When other researchers have examined SSB effects using energy-adjusted models and isocaloric exchanges with other forms of carbohydrates, no association between SSBs and body weight or adiposity (body fat) has been shown. (Te Morenga et al., 2013; Malik et al., 2013; Kaiser et al., 2013; Sievenpiper et al., 2012) Additionally, there are other dietary factors that may influence weight as much or more than SSBs. (Mozaffarian et al. 2011)
While many studies of varying design have been conducted on the role of SSBs and added sugars consumption on weight, fewer have studied the potential impact on heart disease. Importantly, no RCTs have assessed the direct impact of added sugars on heart disease. They have instead primarily focused on risk factors for heart disease. Results have generally been mixed with the highest levels of consumption observing the most positive associations, again relying on self-reporting to determine consumption. Research in this important area of study continues.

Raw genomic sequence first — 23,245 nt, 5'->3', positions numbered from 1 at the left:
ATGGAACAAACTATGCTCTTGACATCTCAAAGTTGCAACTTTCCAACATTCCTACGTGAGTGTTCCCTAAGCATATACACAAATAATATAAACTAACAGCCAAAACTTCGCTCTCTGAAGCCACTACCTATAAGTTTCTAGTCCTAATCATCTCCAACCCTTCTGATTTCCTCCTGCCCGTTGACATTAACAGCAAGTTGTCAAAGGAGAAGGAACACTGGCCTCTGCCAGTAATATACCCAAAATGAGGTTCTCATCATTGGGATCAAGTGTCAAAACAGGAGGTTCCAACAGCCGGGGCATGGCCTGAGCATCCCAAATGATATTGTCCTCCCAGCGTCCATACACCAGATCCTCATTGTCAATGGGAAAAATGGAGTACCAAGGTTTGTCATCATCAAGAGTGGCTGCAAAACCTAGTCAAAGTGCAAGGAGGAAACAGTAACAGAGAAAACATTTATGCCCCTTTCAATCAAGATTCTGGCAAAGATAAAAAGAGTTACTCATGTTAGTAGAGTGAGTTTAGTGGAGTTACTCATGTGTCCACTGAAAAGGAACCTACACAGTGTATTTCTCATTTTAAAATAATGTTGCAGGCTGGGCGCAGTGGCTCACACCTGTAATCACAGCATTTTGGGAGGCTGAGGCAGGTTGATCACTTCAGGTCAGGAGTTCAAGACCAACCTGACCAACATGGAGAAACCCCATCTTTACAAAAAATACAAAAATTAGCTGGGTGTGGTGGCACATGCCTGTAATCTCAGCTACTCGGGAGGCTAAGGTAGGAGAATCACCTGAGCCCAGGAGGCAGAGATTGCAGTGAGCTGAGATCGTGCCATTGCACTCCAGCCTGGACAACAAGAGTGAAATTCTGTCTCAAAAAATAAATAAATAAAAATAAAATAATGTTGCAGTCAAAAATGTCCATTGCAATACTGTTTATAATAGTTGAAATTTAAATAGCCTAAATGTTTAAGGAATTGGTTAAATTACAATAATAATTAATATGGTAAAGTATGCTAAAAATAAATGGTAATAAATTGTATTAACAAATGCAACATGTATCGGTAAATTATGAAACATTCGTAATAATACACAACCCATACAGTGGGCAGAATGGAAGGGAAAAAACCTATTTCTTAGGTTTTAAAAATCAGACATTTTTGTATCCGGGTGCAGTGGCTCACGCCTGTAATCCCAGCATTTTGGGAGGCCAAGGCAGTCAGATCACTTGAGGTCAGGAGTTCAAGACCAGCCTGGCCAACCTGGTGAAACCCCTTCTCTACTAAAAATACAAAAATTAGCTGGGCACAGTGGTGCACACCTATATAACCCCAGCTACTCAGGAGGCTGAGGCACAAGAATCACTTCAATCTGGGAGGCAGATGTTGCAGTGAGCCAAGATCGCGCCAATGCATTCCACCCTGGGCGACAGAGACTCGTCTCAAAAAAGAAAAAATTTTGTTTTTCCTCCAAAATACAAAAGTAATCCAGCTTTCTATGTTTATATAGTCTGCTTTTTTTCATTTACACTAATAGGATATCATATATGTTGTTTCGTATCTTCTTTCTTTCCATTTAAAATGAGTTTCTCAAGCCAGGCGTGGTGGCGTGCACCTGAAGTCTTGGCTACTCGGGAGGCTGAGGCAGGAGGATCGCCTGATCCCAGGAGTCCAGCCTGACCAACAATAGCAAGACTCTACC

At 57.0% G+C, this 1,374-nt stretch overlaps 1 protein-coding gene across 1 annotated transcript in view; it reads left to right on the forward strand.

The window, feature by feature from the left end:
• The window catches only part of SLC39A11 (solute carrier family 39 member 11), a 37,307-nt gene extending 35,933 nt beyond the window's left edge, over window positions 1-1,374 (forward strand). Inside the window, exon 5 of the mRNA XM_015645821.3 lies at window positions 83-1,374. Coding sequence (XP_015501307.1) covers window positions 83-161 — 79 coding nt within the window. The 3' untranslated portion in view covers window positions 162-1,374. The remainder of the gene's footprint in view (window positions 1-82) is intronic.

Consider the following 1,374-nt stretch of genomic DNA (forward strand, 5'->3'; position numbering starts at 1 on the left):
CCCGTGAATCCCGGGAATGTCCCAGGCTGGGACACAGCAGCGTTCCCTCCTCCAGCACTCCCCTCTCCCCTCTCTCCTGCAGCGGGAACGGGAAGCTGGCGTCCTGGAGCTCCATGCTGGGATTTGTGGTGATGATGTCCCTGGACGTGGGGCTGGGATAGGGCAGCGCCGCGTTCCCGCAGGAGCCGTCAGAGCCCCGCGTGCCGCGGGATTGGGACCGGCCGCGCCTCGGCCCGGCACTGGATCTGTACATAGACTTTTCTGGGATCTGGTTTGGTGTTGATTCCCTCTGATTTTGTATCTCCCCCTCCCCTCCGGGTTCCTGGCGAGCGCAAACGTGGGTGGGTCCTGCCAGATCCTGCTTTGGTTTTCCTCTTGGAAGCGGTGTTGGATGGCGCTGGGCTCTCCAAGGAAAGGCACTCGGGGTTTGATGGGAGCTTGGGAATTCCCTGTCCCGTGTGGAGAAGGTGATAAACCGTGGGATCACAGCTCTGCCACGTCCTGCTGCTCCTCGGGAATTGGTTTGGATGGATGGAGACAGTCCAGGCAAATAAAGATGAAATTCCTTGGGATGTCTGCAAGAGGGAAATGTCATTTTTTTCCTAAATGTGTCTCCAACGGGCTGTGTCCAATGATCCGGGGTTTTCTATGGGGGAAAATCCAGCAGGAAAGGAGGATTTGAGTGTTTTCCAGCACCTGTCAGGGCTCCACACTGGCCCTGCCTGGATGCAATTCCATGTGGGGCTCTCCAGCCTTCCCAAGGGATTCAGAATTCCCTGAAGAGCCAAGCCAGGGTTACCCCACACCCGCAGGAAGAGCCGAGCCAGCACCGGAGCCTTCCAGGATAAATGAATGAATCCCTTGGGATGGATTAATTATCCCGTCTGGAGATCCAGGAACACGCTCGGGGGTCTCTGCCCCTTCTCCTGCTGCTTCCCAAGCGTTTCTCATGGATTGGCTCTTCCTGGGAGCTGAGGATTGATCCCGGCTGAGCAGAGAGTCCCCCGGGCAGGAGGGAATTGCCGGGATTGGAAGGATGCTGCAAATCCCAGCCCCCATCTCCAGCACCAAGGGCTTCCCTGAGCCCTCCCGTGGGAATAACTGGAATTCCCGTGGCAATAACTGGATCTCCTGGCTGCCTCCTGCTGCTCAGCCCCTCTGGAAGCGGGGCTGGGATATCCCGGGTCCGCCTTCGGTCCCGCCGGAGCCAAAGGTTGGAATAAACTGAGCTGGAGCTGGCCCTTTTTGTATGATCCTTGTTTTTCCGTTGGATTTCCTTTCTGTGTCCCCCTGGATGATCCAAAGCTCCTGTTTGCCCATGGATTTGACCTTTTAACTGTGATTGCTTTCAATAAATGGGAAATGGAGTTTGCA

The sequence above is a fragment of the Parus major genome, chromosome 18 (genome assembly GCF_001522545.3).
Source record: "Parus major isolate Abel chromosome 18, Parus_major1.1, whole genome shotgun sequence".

Speaking of dietary quality, the data set that was used in the present study on disease-specific mortality/morbidity was from Global Burden of Diseases, Injuries, and Risk Factors 2010 Study. This data set was also assessed by Lim et al. Lim and colleagues found that the highest dietary risk factor for morbidity was with diets low in fruits and vegetables, not with those containing SSBs. The fact that consuming few fruits and vegetables was significantly more associated with morbidity than SSB consumption (4.7 million versus 184,000 — a pretty big difference!) was also acknowledged by the authors, but it didn’t make media headlines. It’s always important to keep the true risks in perspective. With the graph below, for example, you can see some of the risk factors that really contribute to morbidity and mortality.